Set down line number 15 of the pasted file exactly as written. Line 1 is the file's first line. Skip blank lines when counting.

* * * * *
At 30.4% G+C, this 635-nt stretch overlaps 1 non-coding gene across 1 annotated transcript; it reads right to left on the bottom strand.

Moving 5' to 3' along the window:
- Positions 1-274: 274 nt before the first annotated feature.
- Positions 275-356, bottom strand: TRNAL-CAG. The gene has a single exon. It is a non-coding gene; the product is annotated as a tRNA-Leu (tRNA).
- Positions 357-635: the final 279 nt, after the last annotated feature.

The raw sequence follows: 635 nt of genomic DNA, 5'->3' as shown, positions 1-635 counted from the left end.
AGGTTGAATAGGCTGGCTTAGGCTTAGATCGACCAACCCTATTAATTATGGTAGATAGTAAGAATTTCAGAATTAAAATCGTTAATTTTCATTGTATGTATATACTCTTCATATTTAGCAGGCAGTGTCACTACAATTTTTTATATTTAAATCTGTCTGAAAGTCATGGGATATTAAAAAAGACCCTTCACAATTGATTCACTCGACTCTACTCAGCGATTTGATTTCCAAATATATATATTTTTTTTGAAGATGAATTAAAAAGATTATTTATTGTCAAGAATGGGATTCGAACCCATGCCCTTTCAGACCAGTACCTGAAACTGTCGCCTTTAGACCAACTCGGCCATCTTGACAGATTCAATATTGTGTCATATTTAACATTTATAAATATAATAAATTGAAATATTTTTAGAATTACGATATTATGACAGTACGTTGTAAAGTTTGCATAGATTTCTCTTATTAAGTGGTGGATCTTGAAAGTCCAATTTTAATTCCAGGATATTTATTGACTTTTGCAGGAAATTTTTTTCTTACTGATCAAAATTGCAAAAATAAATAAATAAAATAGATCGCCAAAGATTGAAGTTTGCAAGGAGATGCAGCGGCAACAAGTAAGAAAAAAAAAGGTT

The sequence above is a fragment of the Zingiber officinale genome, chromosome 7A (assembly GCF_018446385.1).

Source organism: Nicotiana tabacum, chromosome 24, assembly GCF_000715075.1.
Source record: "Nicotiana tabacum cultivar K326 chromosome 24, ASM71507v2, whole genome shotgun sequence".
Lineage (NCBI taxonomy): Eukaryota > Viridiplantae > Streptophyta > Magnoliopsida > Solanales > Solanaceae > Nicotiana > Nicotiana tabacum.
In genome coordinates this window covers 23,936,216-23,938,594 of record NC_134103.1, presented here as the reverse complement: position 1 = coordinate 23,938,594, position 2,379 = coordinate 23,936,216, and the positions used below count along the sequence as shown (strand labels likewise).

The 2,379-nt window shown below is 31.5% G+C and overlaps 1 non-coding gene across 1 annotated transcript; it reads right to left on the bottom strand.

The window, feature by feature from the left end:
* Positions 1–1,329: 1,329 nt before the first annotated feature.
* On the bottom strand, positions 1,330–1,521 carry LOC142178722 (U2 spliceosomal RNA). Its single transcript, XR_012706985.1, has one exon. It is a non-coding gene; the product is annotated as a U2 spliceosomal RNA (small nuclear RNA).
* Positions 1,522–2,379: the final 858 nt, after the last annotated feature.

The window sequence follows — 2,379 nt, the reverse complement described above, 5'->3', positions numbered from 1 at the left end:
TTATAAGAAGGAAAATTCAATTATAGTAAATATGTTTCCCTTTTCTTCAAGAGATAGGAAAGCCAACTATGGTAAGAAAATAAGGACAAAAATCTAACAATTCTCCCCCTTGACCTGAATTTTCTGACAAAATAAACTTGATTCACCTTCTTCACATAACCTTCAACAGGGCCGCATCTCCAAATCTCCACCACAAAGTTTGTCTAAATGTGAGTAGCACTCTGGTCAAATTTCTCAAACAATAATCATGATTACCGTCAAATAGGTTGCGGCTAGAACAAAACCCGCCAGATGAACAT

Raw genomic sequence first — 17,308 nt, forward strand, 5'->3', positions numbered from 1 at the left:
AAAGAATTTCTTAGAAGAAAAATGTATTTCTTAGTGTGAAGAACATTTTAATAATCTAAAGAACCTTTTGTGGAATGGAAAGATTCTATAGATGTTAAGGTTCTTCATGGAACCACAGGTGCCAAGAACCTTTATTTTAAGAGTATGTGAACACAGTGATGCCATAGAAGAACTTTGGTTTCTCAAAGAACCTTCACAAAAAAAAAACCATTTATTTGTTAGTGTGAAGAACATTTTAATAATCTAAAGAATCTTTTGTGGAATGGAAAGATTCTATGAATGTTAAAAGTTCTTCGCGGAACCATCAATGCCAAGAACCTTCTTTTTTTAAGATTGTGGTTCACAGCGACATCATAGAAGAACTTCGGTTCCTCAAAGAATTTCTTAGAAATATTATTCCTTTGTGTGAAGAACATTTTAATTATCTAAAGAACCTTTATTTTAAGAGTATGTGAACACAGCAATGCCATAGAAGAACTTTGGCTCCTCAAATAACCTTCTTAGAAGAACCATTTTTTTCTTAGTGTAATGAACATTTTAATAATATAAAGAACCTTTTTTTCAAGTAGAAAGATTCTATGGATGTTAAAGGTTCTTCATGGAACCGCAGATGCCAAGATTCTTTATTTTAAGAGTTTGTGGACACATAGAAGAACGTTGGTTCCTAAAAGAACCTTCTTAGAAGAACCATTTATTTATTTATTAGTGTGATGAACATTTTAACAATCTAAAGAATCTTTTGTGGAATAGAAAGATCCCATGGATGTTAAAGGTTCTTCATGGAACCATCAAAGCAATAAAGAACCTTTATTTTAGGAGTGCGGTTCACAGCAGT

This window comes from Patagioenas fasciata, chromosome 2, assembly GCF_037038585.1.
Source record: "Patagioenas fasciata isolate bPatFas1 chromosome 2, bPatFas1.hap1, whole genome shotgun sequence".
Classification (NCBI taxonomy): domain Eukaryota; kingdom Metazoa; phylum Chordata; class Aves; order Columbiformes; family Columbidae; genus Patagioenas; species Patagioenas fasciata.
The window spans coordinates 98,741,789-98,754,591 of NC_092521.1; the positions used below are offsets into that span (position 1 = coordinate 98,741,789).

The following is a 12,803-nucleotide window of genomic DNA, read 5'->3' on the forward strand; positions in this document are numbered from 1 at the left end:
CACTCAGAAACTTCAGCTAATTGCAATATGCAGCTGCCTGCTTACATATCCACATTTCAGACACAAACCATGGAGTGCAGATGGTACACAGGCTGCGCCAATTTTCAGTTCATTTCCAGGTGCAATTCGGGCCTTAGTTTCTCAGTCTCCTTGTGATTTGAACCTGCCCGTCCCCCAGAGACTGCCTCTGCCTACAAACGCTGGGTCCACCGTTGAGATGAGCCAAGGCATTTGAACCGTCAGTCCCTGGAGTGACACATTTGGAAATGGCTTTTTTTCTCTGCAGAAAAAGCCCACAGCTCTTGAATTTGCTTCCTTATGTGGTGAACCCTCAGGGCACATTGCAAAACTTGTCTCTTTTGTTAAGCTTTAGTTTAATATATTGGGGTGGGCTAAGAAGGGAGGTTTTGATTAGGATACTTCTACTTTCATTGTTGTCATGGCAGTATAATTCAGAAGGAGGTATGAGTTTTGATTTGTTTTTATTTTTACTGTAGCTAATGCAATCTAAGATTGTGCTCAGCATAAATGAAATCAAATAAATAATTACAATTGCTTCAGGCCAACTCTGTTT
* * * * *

* Positions 1–1,329: 1,329 nt before the first annotated feature.